3D printing really is everywhere these days. From medicine to major corporations, including HP, no business sector is opting out of the 3D printing discussion. However, relatively few people are engaging with 3D printing's biggest problem: usability. And we're not just talking price. 3D printing generally requires knowledge of design software in order to create models that the printer recognizes. For most consumers, this kind of knowledge is out of reach, which will limit the industry's ability to expand aggressively in 2014.
We wanted to explore some usability challenges and how a few companies are working to bring 3D printing to everyone, regardless of their tech backgrounds.
taken from: techrepublic
3D Printing APIs
An application programming interface, better known as an API, allows different software components to "talk" to each other. Right now, different companies that manufacture 3D printers have different interfaces, often with multiple components. The CEO of Autodesk, a prominent 3D printing company, suggested he "doesn't believe home 3D printing will catch on anytime soon" given the complicated nature of these printers' APIs and the advanced knowledge required.
Despite these challenges, companies like PrintToPeer are rising to the occasion, developing better API systems that can connect all 3D printers and help everyday consumers use the printers with ease. The 2 person team already has software that works on 80% of the market and are hoping to expand and refine the technology so that soon 100% of all printers can be connected. Even if it doesn't have a consumer application yet, it could spark others to streamline printing interfaces.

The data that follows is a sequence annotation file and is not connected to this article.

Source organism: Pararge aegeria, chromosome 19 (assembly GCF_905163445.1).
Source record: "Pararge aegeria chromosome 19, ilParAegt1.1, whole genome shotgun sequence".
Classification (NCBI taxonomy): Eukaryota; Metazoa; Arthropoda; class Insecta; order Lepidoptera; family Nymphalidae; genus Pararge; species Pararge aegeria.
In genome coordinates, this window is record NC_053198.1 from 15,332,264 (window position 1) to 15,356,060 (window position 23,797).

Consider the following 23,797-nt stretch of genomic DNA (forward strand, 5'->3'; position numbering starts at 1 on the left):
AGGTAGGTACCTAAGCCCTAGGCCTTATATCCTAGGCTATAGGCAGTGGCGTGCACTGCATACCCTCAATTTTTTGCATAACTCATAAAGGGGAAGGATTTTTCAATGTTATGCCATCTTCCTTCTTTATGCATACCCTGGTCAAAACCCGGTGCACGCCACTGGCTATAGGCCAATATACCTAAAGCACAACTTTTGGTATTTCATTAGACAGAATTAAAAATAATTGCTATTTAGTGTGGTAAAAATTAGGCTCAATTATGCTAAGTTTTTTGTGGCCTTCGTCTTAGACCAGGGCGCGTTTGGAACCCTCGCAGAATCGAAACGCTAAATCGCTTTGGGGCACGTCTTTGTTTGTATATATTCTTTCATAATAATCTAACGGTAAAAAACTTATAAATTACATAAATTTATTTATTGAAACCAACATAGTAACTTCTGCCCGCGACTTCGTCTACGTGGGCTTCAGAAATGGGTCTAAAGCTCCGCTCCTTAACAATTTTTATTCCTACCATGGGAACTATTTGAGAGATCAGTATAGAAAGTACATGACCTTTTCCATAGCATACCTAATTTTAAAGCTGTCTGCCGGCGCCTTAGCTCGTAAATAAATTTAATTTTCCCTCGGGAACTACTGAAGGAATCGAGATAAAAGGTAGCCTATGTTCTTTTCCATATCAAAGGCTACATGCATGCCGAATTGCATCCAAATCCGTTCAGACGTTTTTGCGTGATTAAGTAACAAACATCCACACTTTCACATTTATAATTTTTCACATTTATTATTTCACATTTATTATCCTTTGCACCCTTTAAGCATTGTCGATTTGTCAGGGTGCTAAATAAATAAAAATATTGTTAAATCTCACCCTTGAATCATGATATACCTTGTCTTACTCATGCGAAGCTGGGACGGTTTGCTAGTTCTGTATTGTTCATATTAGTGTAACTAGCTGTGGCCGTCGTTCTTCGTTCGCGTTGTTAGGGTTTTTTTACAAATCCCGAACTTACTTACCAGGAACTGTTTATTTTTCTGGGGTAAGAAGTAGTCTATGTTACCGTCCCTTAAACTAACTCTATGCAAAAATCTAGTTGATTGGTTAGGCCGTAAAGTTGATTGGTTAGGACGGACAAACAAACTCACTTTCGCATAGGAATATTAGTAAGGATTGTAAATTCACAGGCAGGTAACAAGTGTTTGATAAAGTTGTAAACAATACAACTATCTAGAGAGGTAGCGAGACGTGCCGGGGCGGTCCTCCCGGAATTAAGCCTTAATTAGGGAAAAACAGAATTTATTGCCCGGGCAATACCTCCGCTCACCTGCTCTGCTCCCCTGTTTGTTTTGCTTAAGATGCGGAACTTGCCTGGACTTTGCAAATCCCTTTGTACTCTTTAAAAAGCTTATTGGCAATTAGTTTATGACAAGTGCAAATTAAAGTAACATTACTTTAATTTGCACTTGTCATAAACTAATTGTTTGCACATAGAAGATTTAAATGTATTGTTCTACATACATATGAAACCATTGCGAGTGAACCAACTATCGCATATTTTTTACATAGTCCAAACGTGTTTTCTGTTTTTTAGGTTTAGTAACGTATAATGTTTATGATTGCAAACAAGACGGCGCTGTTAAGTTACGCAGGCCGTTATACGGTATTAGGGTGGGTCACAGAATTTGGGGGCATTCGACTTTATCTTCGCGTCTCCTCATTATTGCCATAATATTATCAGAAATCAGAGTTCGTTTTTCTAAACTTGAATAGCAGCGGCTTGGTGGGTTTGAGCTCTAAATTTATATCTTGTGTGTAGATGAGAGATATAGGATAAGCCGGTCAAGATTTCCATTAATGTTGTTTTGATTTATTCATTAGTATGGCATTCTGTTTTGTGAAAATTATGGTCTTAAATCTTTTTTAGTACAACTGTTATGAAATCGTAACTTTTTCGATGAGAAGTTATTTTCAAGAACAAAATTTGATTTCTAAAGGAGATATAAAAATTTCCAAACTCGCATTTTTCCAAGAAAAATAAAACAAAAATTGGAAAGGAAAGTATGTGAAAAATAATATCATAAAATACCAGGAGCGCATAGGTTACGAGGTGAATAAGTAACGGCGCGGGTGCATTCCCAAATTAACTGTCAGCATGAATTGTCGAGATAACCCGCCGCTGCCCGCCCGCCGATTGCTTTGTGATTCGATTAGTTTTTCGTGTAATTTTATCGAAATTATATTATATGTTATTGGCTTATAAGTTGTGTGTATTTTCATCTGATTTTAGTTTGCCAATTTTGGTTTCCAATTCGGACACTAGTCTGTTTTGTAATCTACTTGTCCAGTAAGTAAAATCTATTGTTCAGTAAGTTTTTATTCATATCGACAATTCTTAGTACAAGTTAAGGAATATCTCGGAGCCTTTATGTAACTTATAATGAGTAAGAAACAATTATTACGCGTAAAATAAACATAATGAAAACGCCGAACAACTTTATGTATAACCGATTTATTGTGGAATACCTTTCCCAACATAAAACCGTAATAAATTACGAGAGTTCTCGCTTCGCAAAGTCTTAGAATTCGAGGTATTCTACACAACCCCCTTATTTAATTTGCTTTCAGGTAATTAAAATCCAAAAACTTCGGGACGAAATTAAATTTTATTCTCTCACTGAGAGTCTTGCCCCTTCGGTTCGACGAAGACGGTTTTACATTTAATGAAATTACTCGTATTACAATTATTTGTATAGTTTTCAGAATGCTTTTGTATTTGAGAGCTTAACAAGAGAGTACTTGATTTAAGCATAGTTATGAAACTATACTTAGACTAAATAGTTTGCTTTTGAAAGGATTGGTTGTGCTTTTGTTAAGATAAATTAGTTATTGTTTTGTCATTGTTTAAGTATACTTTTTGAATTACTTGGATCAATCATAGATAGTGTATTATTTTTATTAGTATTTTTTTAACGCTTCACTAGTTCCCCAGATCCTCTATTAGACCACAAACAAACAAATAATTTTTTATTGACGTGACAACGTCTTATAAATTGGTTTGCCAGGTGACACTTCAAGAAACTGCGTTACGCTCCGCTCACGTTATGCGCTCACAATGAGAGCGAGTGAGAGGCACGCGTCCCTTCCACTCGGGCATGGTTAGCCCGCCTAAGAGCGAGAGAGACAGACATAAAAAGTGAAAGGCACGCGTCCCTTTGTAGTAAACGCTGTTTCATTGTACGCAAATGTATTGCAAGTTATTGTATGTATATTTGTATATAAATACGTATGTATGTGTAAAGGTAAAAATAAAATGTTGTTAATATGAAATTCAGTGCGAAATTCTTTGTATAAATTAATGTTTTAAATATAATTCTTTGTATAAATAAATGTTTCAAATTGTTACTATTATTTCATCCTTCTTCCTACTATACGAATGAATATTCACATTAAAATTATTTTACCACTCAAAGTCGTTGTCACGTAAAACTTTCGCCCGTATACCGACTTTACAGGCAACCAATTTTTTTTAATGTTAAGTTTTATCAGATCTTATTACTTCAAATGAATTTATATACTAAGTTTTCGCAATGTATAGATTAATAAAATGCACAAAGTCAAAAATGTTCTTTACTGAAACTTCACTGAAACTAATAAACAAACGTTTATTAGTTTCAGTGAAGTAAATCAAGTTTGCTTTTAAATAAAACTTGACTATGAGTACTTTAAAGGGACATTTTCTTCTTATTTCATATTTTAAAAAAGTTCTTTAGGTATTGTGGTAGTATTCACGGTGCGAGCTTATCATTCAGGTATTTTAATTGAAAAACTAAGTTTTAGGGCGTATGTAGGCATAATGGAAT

Success of The Micro 3D Printer
One 3D printer, The Micro, has shown that consumer-friendly machines can garner considerable attention (and raise a lot of money in the process). In just a few days, their Kickstarter has netted over 2 million dollars, supported by thousands of individuals who paid between $199 and $299 for this small desktop-sized 3D printer.
Designed in bold colors with an interactive touchscreen, the M3D software allows users to simply browse a library of different objects, make minor adjustments if necessary, and click print. They even claim you can get a teacup printed within an hour of setting up the machine. There are simply no other printers on the market that offer this ease of use.
While this all sounds good on paper, it's important to remember a few things. First is that these printers will not be available for most until at least the end of the year. We wonder how the company will be able to keep up with increased demand, given the Kickstarter still has 27 days to go. Second is that the limited size might inhibit consumers' ability to produce some objects. We rely on technology to do everything, so limited functionality may turn users off from investing in the printers.
taken from: Kickstarter
As you can see, a few companies are trying to address 3D printing's usability problem. One is using innovative software to streamline the design process while another has created a 3D printer with promising consumer applications. But if 3D printing wants to move out of the medical or industrial design fields, there is a lot of work left to do. Weigh in with your thoughts on using 3D printers below. Would you ever consider purchasing one?